Sure they are doing something, discussing a few bills here and there, but nothing substantial. The fact is the economy will not be jumpstarted by a lack lust tax relief check. The economic situation will be restored by a strong market lead by a rebounding housing market. The interest rates are lower than they have been in nearly 10 years. The market is full of foreclosed homes. The supply is high and there is cheap money to be had.

However, because of the crash of sub-prime, millions of people are without any capital to invest in real-estate. I believe we will see a raise of a new upper class because of this crisis. We will see young well off business types buy up lots of real-estate, flip it and make a ton of money. We will see fewer and fewer people living the American Dream. We will see more and more rich, young people living in “newly restored” communities.

However, if we act to preserve our ways of life, insure the American Dream doesn’t have to come with a no limit American Express, work to include all people in our dream we won’t lose it. This week we get the Ten Commandments. We learn that we shall not covet our neighbors property; we must take action not only to act well towards but to think well of our community members. This is extremely difficult, but no one said it would be easy.

Shabbat Shalom

Wednesday, January 23, 2008

Part Two: They Really Do Hate Us

I watched the second installment of the Jewish Americans last night. I believe the producers did a much better job of presenting a complete look at their thesis. This episode, titled "The Best of Times, The Worst of Times," hits the main fear that Jews have in this and any country: fear.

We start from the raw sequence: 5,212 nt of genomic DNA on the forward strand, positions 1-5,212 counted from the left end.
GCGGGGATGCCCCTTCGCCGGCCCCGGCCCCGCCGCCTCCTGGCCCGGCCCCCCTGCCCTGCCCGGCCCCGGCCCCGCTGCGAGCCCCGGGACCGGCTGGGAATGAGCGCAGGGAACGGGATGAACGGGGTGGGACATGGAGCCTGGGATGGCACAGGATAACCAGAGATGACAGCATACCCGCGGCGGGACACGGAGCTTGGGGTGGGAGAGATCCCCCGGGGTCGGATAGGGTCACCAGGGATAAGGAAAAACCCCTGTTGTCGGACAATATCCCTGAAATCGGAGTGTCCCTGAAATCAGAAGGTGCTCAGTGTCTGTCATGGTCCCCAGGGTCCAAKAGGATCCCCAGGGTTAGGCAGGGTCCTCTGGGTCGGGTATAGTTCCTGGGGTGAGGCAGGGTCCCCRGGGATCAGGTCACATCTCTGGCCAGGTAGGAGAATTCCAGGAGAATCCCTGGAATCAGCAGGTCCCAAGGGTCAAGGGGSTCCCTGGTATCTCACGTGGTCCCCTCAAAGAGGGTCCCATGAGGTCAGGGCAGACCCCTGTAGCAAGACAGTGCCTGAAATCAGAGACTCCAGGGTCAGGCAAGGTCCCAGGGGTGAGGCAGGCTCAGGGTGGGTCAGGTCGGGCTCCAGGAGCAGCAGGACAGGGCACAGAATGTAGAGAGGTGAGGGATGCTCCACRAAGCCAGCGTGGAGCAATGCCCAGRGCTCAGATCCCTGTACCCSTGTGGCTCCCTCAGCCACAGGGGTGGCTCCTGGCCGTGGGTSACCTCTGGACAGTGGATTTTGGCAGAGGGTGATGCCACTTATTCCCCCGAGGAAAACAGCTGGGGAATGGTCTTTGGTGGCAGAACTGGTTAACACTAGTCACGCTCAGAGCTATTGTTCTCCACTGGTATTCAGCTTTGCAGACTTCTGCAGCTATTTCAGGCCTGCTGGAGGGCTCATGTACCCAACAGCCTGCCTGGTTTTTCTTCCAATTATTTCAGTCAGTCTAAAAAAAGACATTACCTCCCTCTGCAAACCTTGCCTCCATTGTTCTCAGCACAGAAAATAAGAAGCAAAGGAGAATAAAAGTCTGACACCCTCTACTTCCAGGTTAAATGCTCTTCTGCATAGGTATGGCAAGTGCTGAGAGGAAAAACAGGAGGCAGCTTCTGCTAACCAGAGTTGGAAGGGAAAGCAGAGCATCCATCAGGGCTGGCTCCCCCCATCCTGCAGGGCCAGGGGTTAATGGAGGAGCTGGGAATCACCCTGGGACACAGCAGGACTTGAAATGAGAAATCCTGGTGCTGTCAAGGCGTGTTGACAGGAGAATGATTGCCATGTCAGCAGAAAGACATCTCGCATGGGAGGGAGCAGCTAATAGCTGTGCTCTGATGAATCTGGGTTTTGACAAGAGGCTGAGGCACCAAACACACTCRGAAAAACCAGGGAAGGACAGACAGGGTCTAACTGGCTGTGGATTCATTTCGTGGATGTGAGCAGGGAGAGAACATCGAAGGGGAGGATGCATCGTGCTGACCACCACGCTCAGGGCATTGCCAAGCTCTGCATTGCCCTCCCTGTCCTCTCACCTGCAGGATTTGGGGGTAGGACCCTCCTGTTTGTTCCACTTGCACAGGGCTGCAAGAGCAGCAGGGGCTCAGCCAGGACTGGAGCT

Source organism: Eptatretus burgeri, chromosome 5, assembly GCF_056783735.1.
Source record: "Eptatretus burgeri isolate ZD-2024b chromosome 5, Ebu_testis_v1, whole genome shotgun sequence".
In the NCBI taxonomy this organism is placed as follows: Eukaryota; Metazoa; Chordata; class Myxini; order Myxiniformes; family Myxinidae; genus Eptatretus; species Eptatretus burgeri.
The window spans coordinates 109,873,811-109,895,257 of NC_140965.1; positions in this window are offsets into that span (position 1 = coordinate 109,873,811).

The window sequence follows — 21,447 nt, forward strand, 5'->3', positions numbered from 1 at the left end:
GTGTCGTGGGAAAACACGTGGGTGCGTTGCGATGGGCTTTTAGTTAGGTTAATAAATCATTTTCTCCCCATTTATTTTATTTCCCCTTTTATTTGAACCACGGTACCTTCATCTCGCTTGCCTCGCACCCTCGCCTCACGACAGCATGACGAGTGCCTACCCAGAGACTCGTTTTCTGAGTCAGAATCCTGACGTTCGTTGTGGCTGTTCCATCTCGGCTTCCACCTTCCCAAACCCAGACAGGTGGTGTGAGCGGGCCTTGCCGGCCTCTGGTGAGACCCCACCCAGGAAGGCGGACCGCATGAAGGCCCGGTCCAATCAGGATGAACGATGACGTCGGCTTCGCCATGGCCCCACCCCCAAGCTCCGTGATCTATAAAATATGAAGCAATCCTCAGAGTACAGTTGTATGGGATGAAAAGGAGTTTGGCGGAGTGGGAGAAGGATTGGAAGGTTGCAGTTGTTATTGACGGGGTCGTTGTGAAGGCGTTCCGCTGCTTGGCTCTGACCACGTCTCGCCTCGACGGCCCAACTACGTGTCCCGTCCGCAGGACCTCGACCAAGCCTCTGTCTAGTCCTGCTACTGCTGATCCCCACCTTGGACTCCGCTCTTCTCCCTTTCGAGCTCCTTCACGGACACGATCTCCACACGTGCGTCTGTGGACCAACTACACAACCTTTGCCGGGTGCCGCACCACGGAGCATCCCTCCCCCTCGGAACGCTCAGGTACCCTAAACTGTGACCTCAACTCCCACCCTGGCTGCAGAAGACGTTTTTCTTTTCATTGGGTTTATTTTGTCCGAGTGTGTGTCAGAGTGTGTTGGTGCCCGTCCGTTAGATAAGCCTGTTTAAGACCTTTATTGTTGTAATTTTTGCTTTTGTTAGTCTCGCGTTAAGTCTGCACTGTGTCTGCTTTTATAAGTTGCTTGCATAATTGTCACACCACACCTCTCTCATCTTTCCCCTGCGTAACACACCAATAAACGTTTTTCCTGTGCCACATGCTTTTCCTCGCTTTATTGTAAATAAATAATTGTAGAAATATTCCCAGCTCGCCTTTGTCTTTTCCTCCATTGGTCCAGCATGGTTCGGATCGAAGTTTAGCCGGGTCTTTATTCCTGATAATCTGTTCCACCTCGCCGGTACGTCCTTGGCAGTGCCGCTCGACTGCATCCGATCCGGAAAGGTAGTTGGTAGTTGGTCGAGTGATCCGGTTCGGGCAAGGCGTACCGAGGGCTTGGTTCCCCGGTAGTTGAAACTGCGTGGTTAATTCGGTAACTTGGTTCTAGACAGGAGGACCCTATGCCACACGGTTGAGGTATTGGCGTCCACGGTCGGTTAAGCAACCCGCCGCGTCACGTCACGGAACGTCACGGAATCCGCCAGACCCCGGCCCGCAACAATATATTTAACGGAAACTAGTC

I believe we are currently in a VERY Golden Age of Jewish life in the USofA at the same time that there is always some aspect of otherness that is under the surface. This show did a great job of reinforcing every idea that was presented at Jewish institutions for years. We are other, we want to be more like everyone else, they won't let us, they let us get killed. Mind you I do not believe this to be untrue, just the manner in which it is presented gets very old after a few hours.

Everyone knows that the funders of this documentary want Jews to (as they say throughout the entire thing) "marry within the faith." So many of the Jews who are profiled are non-religious, intermarrying and assimilating. The film makers go out of their way to mention that regardless of their efforts that they weren't considered "Americans," but rather Jews. No kidding!

Like I said in my last post about this series, the agenda of the funders and producers comes through almost too much in the presentation of the facts. I have a degree in Jewish Studies and have worked with experts who deal with the images of Jewish people in the media, so my eye is trained on these issues. While the show was very interesting and in many respects a good PBS special, the constant reminder of otherness made me uncomfortable.

I was not around in the early 20th Century, but I can imagine that the otherness felt by Jews permeated much of everyday life. But I also can imagine the Jews of America were not only driving towards assimilation and acculturation. I can safely say that Kaplan wasn't trying to be an American out and about and a Jew at home, but you never would have gotten that message from this show.

I look forward to see what they do about the present-day American Jewish experience. My guess is that we will spend about an hour and half on the relationship with Israel. Time will tell.

Tuesday, January 22, 2008

Voting for Class President